We received a letter this month from Michael L. Bates, Curator of Islamic Coins for The American Numismatic Society, congratulating Stephen Album for his series of articles in The Celator about Islamic coinage (Vol. 2. # 2 and Vol. 2, # 4.) Islamic coins are often thought of in a context outside the realm of "ancient" coins. yet they are struck in the same places and during the same time periods as other more traditionally accepted series. Bates and Album have done much to show how this fascinating coinage interacts with contemporary Byzantine issues. Their work will undoubtedly foster new enthusiasm for this period. Islamic coins seem to be involved in a growing awareness among collectors not unlike that which Byzantine coins underwent in the past two decades. We are very pleased to be able to offer this in-depth view of a coin series which certainly deserves to be better understood if not more widely collected.
Our thanks to those who wrote in with their thoughts and suggestions this month, we really do appreciate the input. Keep those letters coming and let us hear your point of view!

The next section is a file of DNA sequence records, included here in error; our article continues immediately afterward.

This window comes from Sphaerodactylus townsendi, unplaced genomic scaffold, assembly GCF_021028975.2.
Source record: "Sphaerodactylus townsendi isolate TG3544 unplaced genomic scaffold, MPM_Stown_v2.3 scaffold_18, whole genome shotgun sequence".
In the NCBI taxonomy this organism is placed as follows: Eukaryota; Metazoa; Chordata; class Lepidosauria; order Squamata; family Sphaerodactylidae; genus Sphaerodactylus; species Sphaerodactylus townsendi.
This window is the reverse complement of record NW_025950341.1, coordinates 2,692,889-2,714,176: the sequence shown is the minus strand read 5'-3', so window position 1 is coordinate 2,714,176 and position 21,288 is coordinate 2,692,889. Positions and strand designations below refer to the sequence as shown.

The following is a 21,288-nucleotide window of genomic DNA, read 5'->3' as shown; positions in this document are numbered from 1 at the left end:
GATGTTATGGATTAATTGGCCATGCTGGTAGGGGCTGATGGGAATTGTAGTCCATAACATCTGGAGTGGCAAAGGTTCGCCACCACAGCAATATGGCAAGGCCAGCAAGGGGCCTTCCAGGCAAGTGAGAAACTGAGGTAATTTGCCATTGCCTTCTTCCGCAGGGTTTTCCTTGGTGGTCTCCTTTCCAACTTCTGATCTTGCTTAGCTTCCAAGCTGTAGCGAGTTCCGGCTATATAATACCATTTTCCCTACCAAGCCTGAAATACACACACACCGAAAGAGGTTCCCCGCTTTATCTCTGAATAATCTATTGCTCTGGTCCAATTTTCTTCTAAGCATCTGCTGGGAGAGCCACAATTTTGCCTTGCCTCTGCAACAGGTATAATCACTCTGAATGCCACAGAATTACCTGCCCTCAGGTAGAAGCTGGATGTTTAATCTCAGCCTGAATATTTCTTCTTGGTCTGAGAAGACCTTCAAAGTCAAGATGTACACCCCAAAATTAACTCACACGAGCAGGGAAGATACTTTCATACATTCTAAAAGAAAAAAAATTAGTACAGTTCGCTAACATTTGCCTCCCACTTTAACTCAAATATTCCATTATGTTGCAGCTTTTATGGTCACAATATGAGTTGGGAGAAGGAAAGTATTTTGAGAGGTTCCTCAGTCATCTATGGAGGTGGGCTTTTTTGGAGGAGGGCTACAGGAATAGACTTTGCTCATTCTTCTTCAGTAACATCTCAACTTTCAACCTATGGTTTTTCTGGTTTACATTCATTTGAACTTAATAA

One of the" exciting aspects of collecting is the feeling of elation one may derive from the discovery of something hidden or unique. In a sense, we all are looking for something undiscovered or elusive. It is sometimes humorous to note just how far we will go in this quest. One day earlier this month, while wandering down Main Street in Lodi, I was stopped by Jim Peterson. Jim and his father run the local meat processing plant - a standard feature of most small towns in Wisconsin. One of the conditions of small-town living, which has its pros and cons, is familiarity. Now Jim, and most everyone else in town, knows that I am a lover of ancient Greek and Roman coins. So, when Jim noticed an ad in the local "Shopper" announcing a Coin Auction, he took note.
When he discovered that the auction was to include Roman coins, he did the neighborly thing by bringing it promptly to my attention.
Sure enough, upon inspection, the ad did mention some "very old Roman coins" to be included in the Richland Center sale.